They would be better being given help, support and counselling to reduce their ‘risk’ in the first place which would most likely be as successful, if not much more successful than ARV prophylaxis, and with NO risk of life threatening side effects to any single participant.


  • uksteve

    Let’s put it another way.

    If all those vaccinations we subject children to, or the TB vaccine we take as early teenagers, or the Seasonal Flue vaccine we encourage millions of elderly and immuno-suppressed people to take once a year, had anything like the same side effects and long term organ failure and deaths rates as Truvada, *AND* had success rates of only 44% (even 73% is much lower than *any* of those vaccines) – do you REALLY think that ANYONE would take them???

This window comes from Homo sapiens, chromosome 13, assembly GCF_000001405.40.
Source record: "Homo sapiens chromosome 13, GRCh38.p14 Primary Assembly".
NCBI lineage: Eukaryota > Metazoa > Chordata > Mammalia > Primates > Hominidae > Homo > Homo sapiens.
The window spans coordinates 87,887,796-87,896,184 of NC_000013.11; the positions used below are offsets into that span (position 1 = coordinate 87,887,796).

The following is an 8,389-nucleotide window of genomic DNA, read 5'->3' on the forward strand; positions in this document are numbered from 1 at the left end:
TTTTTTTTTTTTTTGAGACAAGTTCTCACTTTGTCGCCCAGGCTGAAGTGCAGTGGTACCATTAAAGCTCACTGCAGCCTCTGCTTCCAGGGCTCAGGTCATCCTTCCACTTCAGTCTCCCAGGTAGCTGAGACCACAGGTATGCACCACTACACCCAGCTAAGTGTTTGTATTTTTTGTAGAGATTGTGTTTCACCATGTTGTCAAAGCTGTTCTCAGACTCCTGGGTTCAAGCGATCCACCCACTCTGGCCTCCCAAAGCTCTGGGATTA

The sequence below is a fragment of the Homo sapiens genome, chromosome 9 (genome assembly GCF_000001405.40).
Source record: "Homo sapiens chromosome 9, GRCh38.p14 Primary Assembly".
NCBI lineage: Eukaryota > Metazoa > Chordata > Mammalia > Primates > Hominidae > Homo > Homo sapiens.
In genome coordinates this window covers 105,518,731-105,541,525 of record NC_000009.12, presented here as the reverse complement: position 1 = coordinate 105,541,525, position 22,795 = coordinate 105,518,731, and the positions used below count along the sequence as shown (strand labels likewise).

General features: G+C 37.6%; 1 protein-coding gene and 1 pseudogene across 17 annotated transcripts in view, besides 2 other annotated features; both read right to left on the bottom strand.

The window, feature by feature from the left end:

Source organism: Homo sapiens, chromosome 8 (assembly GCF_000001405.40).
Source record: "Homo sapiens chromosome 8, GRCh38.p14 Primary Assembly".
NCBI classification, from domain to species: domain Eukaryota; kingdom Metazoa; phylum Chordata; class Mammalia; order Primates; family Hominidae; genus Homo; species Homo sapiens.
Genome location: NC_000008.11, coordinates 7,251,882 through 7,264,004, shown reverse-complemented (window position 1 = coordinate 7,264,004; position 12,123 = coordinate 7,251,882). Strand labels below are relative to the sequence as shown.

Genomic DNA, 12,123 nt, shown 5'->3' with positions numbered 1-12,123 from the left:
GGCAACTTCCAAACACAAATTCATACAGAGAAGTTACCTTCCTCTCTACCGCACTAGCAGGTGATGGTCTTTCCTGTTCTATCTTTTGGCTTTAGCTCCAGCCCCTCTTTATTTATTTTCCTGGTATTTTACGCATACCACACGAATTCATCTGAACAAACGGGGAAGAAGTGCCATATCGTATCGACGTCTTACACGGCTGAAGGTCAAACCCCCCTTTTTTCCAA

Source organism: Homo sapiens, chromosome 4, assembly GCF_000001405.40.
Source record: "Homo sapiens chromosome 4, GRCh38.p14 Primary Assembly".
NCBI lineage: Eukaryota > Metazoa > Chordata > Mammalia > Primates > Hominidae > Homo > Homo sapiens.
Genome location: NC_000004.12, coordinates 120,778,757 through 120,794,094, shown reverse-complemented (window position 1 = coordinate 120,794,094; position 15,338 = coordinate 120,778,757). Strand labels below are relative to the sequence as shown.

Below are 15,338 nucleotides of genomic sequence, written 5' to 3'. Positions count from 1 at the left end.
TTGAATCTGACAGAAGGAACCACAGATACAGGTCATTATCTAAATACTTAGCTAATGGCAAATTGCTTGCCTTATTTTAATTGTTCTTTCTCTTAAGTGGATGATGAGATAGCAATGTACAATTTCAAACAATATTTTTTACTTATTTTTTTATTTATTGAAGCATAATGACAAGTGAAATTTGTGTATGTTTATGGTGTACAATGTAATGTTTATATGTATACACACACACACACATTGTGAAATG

Because that is a reasonable comparison – protection *against* a possible threat.


  • arekushieru

    Neither of your comments adresses the points.  Nor do they attempt to understand the whole concept of choice that falls within this purview.  Because, unless you are going to force every person to reduce the risk, prior to engaging in sex, through help, counselling and support, then you are going to have at least some of the population that will still be at risk of infection.  And, I’m sure, they won’t care how significant or insignificant their chances of infection were, if they actually DO contract the disease.  So, talking about significance is completely irrelevant to this discussion.  And, like all other forms of medical treatment, informed, explicit and ongoing consent is necessitated, so each individual can determine for themselves whether they will receive this form of treatment or not, based on which risk they would prefer to take.